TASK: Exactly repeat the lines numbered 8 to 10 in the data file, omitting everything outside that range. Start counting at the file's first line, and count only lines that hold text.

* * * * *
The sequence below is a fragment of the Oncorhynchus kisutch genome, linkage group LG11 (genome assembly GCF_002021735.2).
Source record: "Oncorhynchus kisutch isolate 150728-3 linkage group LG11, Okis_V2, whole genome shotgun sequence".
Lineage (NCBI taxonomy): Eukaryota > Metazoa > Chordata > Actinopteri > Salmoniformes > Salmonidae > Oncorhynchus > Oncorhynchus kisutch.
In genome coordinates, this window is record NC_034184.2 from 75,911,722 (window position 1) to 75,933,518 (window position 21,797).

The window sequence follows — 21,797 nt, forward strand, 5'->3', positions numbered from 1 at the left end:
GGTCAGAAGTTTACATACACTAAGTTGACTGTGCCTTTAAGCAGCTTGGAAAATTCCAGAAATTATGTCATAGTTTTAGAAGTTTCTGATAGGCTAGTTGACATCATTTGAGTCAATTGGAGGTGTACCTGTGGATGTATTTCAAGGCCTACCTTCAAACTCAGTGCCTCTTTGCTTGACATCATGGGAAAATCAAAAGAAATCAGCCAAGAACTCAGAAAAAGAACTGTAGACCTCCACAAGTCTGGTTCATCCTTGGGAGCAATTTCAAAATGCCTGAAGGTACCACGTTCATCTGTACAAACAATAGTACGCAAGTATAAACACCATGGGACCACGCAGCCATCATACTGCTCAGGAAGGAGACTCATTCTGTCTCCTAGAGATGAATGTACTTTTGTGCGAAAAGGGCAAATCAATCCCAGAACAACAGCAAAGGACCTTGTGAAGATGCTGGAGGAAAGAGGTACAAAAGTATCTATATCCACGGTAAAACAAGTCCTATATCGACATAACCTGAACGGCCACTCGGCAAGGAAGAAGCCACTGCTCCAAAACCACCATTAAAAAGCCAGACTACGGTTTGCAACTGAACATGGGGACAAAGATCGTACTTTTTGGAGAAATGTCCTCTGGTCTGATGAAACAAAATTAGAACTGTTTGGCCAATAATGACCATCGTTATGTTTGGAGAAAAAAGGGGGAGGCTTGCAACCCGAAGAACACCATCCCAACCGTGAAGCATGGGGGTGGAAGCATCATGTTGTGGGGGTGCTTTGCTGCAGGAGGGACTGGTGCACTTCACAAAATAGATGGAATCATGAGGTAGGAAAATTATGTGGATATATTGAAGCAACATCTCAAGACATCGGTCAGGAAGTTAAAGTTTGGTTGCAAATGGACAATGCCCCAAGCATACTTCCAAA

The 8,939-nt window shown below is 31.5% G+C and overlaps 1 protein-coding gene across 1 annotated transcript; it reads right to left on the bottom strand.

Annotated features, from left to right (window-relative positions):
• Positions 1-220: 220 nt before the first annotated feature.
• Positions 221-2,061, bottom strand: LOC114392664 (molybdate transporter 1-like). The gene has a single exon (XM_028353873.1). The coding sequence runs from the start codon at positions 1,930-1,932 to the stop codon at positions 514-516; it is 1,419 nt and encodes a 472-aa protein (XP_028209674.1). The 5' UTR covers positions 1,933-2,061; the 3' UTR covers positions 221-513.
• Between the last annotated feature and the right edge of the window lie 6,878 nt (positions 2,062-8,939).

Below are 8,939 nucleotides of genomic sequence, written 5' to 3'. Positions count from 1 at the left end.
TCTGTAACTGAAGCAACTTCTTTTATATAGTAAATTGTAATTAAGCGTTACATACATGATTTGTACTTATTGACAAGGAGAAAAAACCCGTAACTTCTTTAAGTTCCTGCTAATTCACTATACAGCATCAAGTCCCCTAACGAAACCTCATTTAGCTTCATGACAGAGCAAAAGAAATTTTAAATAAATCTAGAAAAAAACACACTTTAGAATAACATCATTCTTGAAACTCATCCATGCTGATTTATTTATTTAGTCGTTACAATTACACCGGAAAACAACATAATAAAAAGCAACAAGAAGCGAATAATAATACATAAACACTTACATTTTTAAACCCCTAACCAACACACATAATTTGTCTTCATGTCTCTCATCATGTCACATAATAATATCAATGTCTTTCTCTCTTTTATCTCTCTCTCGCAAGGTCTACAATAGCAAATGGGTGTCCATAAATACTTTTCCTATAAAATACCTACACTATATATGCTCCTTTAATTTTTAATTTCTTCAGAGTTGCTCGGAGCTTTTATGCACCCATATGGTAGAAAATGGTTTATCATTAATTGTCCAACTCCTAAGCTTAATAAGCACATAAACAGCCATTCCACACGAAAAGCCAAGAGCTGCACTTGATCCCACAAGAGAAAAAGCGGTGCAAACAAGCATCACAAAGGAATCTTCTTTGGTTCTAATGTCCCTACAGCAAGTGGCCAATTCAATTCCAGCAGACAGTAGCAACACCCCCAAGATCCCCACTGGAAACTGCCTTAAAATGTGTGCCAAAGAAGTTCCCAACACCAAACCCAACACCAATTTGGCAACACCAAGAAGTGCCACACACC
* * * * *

Annotated features, from left to right (window-relative positions):
• Positions 1-220: 220 nt before the first annotated feature.
• Positions 221-2,061, bottom strand: LOC114392664 (molybdate transporter 1-like). The gene has a single exon (XM_028353873.1). The coding sequence runs from the start codon at positions 1,930-1,932 to the stop codon at positions 514-516; it is 1,419 nt and encodes a 472-aa protein (XP_028209674.1). The 5' UTR covers positions 1,933-2,061; the 3' UTR covers positions 221-513.